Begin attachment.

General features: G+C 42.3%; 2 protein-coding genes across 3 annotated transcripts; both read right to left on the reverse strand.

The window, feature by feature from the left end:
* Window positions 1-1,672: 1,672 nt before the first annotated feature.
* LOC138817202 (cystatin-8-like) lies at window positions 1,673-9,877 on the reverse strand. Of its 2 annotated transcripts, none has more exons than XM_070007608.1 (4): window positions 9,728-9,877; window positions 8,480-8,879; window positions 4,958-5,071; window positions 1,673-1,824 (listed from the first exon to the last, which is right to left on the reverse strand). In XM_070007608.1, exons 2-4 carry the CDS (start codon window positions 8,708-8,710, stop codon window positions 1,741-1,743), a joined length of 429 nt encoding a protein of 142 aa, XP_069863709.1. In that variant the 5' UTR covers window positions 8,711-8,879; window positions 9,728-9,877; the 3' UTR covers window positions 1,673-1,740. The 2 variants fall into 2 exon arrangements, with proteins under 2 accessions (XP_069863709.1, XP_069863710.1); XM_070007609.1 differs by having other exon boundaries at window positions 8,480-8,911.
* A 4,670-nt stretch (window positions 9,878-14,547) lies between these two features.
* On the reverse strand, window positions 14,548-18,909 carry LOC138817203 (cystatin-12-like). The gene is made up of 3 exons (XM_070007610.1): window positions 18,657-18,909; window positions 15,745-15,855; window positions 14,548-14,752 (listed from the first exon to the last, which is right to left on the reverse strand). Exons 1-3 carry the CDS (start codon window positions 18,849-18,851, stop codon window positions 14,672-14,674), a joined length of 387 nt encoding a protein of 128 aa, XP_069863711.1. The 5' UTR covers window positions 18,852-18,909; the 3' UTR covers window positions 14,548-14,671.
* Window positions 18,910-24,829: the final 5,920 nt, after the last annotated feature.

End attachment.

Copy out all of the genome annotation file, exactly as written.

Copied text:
General features: G+C 42.3%; 2 protein-coding genes across 3 annotated transcripts; both read right to left on the reverse strand.

The window, feature by feature from the left end:
* Window positions 1-1,672: 1,672 nt before the first annotated feature.
* LOC138817202 (cystatin-8-like) lies at window positions 1,673-9,877 on the reverse strand. Of its 2 annotated transcripts, none has more exons than XM_070007608.1 (4): window positions 9,728-9,877; window positions 8,480-8,879; window positions 4,958-5,071; window positions 1,673-1,824 (listed from the first exon to the last, which is right to left on the reverse strand). In XM_070007608.1, exons 2-4 carry the CDS (start codon window positions 8,708-8,710, stop codon window positions 1,741-1,743), a joined length of 429 nt encoding a protein of 142 aa, XP_069863709.1. In that variant the 5' UTR covers window positions 8,711-8,879; window positions 9,728-9,877; the 3' UTR covers window positions 1,673-1,740. The 2 variants fall into 2 exon arrangements, with proteins under 2 accessions (XP_069863709.1, XP_069863710.1); XM_070007609.1 differs by having other exon boundaries at window positions 8,480-8,911.
* A 4,670-nt stretch (window positions 9,878-14,547) lies between these two features.
* On the reverse strand, window positions 14,548-18,909 carry LOC138817203 (cystatin-12-like). The gene is made up of 3 exons (XM_070007610.1): window positions 18,657-18,909; window positions 15,745-15,855; window positions 14,548-14,752 (listed from the first exon to the last, which is right to left on the reverse strand). Exons 1-3 carry the CDS (start codon window positions 18,849-18,851, stop codon window positions 14,672-14,674), a joined length of 387 nt encoding a protein of 128 aa, XP_069863711.1. The 5' UTR covers window positions 18,852-18,909; the 3' UTR covers window positions 14,548-14,671.
* Window positions 18,910-24,829: the final 5,920 nt, after the last annotated feature.